Langston Collin Wilkins

Margaret Wilkerson Sexton’s third novel, On the Rooftop, is a welcome disruption, both to literary trends and in her own publishing career. In a time of immense social upheaval, when many African American writers are foregrounding issues of race, economics and oppression in their books, Sexton chose to write a novel that centers on Black ambition and resiliency.

“With [my previous two novels], it felt like most of my interviews were sociological conversations,” Sexton says from her California home, “but I wanted to be talking about the work.” So for On the Rooftop, she didn’t have a rigid agenda. Instead, her novel emphasizes “the endurance and the joy of a community . . . while also drawing attention to the history of the issues and the fact that they still continue to exist.”

Set in 1950s San Francisco, On the Rooftop focuses on the multifaceted yet endearing Vivian, who has complicated relationships with her three daughters, Ruth, Esther and Chloe. The widowed Vivian dreams of stardom for her musically gifted daughters, who sing together as the Salvations. The young women are popular performers at a local spot called the Champagne Supper Club, and Vivian has hooked the attention of an enigmatic talent manager. 

However, just as the Salvations are on the cusp of fame, Vivian’s aspirations are challenged by personal trauma and their neighborhood’s changing landscape. Her daughters are also beginning to prioritize their own desires over their mother’s prescribed plan. Loosely inspired by Fiddler on the Roof and told from multiple perspectives, On the Rooftop is a masterful examination of family and community that celebrates the legacy of Black dreams and determination.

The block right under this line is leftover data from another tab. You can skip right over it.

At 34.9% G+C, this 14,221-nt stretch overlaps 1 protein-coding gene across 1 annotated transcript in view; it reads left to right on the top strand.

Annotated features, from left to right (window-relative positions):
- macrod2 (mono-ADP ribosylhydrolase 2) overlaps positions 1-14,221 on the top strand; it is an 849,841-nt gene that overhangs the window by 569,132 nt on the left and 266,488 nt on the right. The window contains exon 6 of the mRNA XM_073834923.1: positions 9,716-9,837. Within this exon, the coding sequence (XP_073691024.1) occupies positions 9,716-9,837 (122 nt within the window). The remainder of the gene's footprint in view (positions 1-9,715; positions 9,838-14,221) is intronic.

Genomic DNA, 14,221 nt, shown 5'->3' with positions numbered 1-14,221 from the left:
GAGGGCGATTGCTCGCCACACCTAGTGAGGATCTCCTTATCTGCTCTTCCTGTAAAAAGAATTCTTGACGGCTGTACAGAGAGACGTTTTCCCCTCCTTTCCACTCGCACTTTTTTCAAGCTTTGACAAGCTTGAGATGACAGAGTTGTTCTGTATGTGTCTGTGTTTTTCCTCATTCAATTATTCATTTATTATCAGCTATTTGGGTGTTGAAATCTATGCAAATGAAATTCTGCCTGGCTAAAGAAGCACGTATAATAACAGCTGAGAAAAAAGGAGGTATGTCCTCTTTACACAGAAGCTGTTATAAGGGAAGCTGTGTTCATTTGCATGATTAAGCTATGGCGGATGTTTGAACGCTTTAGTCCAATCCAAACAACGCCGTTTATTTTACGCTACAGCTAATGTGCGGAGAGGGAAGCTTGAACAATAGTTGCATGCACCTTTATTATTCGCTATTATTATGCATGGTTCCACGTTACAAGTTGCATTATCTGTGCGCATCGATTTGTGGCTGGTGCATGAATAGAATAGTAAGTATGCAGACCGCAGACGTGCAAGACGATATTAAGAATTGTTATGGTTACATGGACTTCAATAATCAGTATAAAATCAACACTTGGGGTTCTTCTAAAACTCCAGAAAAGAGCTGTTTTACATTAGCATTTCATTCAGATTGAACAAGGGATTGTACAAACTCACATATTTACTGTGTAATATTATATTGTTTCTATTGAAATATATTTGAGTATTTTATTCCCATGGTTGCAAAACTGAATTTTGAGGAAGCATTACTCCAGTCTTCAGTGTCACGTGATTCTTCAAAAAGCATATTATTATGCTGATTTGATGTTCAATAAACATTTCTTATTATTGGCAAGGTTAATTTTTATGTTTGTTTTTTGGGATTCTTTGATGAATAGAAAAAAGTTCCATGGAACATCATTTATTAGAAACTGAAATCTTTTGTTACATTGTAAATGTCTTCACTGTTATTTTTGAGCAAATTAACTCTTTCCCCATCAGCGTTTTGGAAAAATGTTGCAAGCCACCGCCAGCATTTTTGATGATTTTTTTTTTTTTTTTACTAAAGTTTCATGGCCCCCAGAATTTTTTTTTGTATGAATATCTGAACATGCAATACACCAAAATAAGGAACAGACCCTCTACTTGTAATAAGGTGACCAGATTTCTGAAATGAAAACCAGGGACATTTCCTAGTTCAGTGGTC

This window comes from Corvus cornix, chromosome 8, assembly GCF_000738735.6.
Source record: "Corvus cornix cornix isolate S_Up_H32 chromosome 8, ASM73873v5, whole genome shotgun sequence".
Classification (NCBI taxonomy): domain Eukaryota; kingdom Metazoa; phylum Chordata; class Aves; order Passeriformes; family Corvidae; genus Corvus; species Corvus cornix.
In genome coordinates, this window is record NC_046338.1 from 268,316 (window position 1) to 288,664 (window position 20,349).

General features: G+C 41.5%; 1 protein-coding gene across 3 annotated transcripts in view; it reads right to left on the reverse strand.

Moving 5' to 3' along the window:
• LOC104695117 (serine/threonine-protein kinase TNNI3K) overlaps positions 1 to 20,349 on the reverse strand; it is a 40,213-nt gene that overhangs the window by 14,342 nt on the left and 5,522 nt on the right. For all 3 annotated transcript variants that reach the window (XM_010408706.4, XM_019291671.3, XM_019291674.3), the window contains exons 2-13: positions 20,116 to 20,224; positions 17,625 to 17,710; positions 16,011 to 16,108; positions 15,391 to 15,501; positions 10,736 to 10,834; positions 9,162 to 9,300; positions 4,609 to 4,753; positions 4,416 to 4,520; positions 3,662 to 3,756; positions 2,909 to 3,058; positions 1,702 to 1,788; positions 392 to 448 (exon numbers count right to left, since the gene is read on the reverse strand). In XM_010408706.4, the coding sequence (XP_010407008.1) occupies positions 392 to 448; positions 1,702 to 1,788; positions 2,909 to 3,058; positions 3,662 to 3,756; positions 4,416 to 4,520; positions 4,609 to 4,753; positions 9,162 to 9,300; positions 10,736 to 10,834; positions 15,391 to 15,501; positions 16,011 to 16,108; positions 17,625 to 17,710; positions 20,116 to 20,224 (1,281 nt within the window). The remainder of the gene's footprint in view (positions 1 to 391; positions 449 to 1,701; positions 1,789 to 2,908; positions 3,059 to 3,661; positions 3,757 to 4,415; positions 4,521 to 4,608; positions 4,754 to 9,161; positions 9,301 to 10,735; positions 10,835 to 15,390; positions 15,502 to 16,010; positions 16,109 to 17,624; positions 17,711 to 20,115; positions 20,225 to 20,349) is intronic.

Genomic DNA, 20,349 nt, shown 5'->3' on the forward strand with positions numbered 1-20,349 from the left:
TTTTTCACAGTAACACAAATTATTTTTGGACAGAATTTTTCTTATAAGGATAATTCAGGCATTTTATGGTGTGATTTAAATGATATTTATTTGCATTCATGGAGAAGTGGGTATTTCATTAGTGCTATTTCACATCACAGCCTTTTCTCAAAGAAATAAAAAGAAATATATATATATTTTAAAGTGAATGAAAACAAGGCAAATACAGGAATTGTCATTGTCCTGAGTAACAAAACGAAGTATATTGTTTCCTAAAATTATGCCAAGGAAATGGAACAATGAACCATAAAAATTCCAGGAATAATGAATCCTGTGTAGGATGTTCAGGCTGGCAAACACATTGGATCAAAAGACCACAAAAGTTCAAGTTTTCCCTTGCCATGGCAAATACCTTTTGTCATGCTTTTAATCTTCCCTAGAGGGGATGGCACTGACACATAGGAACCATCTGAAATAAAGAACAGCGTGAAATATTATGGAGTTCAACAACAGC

“The music really exemplified the endurance of this community. They came here with so much optimism.”

Readers of Sexton’s previous historical novels will recognize On the Rooftop‘s exploration of the often-complex relationships between mothers and daughters. “I can’t escape it,” Sexton says. “There is just so much to be mined. They are such primal relationships, and even the best ones are fraught.” 

In the novel, Sexton describes Vivian’s feelings about motherhood with care and nuance, successfully avoiding tropes and instead creating a character who embodies very specific personal and cultural dynamics. Vivian is a Louisiana transplant who lost her husband, Ellis, long ago, and whose own musical dreams were stunted by her difficult life. This is not, however, your typical parent-living-through-their-child story. “I feel like Vivian has some challenges around when to let go, but I think she ultimately does learn to do so,” Sexton says. “At her best level, she has learned when it’s time to step aside, and I think that’s what parenting is—surrendering to the child’s metamorphosis into an adult.”

The distinct relationships between Vivian and each of her daughters reflect their divergent personalities, histories and ambitions. Vivian puts much of her faith in Ruth—the eldest, the quintessential rock, the de facto leader of the sisters. Ruth has a strained relationship with middle sister Esther, who dreams of making an impact but has conflicting ideas about how to do so. Chloe, the youngest daughter, yearns for her mother, sisters and community to recognize her gifts.